RALEIGH, N.C. — Many soldiers in war do not carry physical scars. Their wounds show up in the form of sleep problems, depression or domestic violence. The Army is helping soldiers deal with the mental scars of combat.
"It's sort of a shock to come back into an environment where there's not a whole lot of threat," said Col. Curt Fuller, commander of the Second Brigade of the 82nd Airborne.
Fuller is a veteran of Granada, Panama, Desert Storm, Kosovo and Iraqi Freedom. He knows what it is like to try to leave the war behind.
"Loud noises -- a lot of people were pretty jumpy when they first returned," he said.
Army psychologist Capt. Jill Breitbach said soldiers often show some symptoms of post traumatic stress disorder.
"Fighting at home with a spouse -- an escalation of that, increased isolation, tearfulness," she said.
Breitbach said the Army is better prepared to deal with the problem than ever before.
"We have more mental health assets actually deployed in theater with the troops, so that's something different," she said.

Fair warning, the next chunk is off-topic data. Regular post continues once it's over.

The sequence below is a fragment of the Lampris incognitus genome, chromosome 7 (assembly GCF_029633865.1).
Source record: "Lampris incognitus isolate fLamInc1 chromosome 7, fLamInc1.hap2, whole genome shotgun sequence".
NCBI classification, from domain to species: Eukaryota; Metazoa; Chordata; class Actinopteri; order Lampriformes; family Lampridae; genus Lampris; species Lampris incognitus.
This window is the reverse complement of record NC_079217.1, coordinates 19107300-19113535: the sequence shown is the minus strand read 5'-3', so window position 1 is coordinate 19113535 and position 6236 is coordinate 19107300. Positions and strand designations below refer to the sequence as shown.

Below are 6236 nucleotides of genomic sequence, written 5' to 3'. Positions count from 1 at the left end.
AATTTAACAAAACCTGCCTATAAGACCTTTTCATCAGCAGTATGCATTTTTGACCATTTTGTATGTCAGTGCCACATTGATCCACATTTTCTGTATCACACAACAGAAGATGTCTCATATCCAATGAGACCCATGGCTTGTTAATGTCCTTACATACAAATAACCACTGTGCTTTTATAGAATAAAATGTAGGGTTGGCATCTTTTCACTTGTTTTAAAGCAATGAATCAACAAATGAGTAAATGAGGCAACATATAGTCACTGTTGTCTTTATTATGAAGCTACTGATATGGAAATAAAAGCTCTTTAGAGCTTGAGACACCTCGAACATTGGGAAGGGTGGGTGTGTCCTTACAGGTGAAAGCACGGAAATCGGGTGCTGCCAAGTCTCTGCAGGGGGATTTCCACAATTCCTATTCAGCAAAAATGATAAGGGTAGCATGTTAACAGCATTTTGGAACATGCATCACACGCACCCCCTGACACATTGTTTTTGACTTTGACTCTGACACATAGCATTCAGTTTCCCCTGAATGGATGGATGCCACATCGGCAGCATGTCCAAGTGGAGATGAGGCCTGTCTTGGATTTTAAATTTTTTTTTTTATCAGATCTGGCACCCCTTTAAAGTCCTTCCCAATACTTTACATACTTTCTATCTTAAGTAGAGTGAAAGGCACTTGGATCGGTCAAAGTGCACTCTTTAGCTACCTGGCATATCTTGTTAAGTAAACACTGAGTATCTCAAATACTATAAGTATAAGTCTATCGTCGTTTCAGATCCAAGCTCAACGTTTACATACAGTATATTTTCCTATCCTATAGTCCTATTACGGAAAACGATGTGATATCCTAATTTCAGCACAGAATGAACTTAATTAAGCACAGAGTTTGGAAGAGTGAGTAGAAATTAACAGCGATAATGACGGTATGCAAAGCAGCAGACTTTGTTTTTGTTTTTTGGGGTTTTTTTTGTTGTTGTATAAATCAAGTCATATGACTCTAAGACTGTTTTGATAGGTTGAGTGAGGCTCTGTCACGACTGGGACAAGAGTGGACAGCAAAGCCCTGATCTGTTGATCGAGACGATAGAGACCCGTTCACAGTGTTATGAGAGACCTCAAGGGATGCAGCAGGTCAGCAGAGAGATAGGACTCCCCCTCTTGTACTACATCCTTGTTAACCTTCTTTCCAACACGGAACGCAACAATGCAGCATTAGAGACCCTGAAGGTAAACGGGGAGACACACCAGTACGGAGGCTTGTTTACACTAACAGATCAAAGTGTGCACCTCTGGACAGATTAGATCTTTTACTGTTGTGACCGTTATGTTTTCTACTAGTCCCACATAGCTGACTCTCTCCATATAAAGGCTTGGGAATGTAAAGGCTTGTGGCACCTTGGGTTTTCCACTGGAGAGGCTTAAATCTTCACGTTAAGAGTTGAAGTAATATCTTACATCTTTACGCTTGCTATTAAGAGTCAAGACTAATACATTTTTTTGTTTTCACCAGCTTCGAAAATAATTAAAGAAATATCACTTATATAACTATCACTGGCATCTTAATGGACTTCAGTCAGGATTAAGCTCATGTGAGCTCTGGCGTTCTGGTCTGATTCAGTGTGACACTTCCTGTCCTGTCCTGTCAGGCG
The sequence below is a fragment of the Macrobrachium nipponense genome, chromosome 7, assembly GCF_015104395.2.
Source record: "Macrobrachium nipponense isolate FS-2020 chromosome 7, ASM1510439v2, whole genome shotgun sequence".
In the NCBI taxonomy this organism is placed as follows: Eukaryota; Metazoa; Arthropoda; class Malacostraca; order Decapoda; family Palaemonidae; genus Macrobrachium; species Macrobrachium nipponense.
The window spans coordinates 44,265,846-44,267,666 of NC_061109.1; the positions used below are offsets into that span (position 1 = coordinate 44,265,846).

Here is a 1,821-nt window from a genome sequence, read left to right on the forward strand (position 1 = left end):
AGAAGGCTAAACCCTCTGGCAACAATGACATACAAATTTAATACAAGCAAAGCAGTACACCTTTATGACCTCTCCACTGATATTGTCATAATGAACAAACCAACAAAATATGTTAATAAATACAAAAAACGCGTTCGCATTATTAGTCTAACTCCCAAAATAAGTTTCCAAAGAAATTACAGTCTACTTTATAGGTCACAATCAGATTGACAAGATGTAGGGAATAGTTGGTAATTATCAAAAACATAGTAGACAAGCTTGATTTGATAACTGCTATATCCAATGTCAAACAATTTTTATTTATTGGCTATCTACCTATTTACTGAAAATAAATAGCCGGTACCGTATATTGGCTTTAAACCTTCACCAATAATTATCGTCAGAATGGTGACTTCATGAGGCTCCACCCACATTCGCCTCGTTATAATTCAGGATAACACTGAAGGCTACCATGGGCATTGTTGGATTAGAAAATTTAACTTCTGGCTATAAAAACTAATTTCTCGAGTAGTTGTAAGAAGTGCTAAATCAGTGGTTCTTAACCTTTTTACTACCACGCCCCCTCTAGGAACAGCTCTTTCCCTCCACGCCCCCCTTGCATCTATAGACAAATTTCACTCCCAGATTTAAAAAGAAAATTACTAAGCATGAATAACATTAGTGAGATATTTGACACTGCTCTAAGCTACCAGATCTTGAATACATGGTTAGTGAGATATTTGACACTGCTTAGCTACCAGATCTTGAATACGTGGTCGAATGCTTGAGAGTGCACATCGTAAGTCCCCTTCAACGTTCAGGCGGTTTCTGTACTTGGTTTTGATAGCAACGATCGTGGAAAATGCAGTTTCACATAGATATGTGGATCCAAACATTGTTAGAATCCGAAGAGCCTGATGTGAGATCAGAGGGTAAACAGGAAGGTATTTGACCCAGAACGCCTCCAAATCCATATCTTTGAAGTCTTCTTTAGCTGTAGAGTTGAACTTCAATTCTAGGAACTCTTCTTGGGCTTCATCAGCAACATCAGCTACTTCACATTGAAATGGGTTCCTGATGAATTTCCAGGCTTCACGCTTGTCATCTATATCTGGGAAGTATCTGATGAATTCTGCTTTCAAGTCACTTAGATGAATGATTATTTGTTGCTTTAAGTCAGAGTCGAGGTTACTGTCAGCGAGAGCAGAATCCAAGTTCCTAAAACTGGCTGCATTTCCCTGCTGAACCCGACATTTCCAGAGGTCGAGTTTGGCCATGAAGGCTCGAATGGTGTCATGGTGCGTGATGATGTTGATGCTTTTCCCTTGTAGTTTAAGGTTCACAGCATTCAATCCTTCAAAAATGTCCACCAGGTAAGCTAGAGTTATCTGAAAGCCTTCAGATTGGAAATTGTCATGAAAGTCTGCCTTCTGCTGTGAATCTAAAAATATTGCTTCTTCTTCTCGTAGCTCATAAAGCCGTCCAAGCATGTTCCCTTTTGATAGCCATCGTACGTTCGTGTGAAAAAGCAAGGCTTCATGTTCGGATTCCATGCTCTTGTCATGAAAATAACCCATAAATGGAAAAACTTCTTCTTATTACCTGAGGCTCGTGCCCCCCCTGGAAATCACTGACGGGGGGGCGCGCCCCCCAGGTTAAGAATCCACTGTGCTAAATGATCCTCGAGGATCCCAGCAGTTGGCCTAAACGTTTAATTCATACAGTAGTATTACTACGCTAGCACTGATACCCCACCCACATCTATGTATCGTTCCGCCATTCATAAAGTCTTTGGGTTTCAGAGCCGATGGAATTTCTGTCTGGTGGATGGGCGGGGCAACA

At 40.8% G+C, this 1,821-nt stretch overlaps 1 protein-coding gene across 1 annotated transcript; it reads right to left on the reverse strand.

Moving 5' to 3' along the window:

Army commanders are trained to look for behavioral changes in their troops. They refer soldiers to chaplains or mental health professionals. Officials said problems do not have to go untreated.
"There are medications that can help with the symptoms of irritability, depression, anxiety and sleep problems," Breitbach said.
Despite the medication, Fuller said nothing can erase memories of combat or the horrors of war.
"I think the tear you see in a lot of veterans' eyes is not just the memories of bad things that happened, but it's the pride and remembering, you know, what they accomplished and the people that they served with," Fuller said.
Fuller said when he returned home, commanders gave 82nd Airborne soldiers an unprecedented 30-day block leave. The unit he commanded served in Iraq for a full year.